It felt like a certainty — two of the NBA’s most exciting players set for a showdown — and a moment that deserved someone to deliver the hype.
Wrestling icon Ric Flair — the stylin’, profilin, limousine-riding, jet-flying, kiss-stealing, wheelin’ n’ dealin’ son of gun — stood at center court before the Lakers hosted the Pelicans on Tuesday night, with a microphone in his hand.
“Los Angeles,” he shouted, “home of the greatest franchise in sports, the L.A. Lakers, and the home of the greatest athlete in the world today, LeBron James, the King. Woooo. Woooo.”
This was one of professional wrestling’s greatest barkers adding gasoline to a game that didn’t need any because on one side of the court there was James. And on the other, for the first time, there was Zion Williamson.
During a week when the people of Los Angeles celebrated the relationship between Kobe Bryant and Michael Jordan, when memories of a teenage Bryant going right at the league’s best have been refreshed, people were ready for the next logical chapter.
And if it was pro wrestling, the game would’ve delivered, with James and Williamson scripted to fight for 48 minutes for the first time. But things don’t always work like that, and Tuesday, they didn’t work like that.
Because while almost every player James’ size and age has evolved into a more physical player as they age — the kind best suited to bump and muscle with a kid like Williamson — James has, in some ways, gone the other direction.
While still physically capable of doing all the banging that playing in the paint requires, the Lakers’ roster combined with James’ skills have him doing more away from the basket. And the better he is at that, the better the Lakers have been.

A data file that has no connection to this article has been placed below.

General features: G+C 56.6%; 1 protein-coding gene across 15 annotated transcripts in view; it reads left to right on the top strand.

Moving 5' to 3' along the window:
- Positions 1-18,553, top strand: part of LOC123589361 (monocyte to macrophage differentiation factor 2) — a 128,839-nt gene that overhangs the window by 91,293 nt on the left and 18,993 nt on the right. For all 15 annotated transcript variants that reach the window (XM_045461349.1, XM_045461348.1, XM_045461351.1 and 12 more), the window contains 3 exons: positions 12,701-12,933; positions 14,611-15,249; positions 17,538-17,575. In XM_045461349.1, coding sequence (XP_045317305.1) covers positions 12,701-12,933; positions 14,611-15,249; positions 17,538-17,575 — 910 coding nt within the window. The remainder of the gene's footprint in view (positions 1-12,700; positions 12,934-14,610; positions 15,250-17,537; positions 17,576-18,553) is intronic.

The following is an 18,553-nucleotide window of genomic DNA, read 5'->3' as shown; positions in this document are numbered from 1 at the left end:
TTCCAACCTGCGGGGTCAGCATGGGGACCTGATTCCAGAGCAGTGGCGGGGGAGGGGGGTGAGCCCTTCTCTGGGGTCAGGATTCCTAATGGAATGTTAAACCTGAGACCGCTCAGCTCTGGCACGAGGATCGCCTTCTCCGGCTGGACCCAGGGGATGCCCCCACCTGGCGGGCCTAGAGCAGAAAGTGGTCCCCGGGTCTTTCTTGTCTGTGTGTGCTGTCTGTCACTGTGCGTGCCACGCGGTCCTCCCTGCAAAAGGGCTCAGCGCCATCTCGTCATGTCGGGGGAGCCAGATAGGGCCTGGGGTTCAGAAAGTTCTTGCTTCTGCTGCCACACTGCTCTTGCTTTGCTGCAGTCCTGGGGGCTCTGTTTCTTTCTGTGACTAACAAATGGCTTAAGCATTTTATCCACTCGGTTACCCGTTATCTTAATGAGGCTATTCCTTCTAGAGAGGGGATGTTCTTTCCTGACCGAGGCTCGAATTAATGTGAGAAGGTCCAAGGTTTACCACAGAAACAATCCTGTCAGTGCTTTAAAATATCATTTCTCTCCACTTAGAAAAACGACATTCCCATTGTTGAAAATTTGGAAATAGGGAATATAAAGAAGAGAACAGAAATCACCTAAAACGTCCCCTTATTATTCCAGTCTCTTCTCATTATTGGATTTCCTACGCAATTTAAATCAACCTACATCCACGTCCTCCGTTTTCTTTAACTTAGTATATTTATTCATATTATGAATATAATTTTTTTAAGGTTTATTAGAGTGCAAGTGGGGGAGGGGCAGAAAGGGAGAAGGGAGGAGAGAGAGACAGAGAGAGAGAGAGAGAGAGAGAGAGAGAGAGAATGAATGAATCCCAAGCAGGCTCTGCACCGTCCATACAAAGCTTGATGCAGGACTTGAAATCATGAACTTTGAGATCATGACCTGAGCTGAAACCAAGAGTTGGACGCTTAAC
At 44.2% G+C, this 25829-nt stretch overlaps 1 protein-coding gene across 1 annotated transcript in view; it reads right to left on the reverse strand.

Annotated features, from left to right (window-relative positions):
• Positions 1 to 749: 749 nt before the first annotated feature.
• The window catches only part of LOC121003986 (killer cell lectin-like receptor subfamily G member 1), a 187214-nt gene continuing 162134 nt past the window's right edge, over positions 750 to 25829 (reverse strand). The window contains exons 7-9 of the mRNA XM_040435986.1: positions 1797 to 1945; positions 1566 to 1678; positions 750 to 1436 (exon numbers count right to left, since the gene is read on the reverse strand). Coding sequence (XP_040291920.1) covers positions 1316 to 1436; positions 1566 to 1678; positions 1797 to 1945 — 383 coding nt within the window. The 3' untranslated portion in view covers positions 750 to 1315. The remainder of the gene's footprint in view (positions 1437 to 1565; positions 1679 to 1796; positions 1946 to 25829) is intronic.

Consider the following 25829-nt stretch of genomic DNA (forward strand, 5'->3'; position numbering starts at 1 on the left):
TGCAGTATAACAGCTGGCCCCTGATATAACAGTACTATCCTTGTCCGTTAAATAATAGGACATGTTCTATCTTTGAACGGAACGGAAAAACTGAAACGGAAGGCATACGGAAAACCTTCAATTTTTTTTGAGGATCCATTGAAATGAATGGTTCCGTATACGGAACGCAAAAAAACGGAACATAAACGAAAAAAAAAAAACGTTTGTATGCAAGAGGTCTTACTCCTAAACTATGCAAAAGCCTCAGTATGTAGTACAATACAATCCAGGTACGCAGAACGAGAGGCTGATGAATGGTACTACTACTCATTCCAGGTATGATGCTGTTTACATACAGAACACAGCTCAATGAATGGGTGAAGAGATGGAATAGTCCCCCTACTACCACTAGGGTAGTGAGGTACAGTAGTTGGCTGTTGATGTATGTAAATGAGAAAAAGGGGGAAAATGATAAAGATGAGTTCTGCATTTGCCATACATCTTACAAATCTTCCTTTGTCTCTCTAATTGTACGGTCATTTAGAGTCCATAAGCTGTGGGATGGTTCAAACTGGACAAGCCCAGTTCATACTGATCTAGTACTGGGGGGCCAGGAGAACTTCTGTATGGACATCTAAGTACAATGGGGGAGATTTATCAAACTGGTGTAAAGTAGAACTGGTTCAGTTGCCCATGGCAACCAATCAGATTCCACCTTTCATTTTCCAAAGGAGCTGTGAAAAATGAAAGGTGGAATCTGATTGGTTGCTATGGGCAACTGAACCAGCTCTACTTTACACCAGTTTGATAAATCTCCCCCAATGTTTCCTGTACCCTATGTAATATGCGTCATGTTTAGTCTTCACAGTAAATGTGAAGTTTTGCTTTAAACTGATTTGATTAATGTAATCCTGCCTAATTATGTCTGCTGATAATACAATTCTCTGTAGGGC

“It’s always been the same for most defenders,” Lakers guard Danny Green said. “You guard him the best you can and hope he misses.”
James hit five threes in the Lakers’ 118-109 win, including one on the only real memorable time Williamson lined up in front of him on defense. It’s a reminder that while teams still want James away from the basket, he’s more comfortable than ever to make them pay for that strategy.
This season, when James hits four or more three-point shots, the Lakers are 13-0. Since he joined the Miami Heat in 2010, his teams are 59-12 when he makes at least four from deep.
Inside the Pelicans’ locker room after the game, James’ deep shooting was met with a bit of a shrug. Despite being 35, James is still more feared going to the basket and getting into the paint.
“You’ve got to take something away, right?” New Orleans guard Jrue Holiday said. “I try the best I can to keep him out of the paint and for him not to pass. Obviously, he’s way too good at passing the ball and getting other people involved. You try to make it hard on him.
“I feel like the three, even though he’s shooting it better, what else can you do?”
For the third straight season, James will make more three-point shots per game than ever before, with him attempting more per game this year than in any previous season. His 6.3 three-point attempts per game is a more than 250% increase from his 2.4 attempts his first championship season in 2011.
Part of it represents an NBA-wide trend to let more shots fly from deep, but part of it is a sign of James’ increased comfort from beyond the three-point line.
“It’s a shot we’re encouraging with him,” Lakers coach Frank Vogel said. “I call him the best deep shooter on our team. I think it’s an important shot for him to take and to make from a standpoint of defenses honoring that. You’ve got to make them pay if they’re to play soft defense on you, you’ve got to be able to beat them over the top.”
Tuesday, James still provided some “Woooo” moments at the basket — acrobatic tip-ins and soaring dunks. He also bullied Holiday in the post. But it was his assault from three-point range that rounded out his 40-point game, a Ric Flair-worthy steel-chair shot to the New Orleans defensive game plan.
“He’s been doing this for a long time,” Vogel said. “He’s continued to grow that part of the game and he’s got the ultimate green light to punish defenses when they’re not honoring him out there.”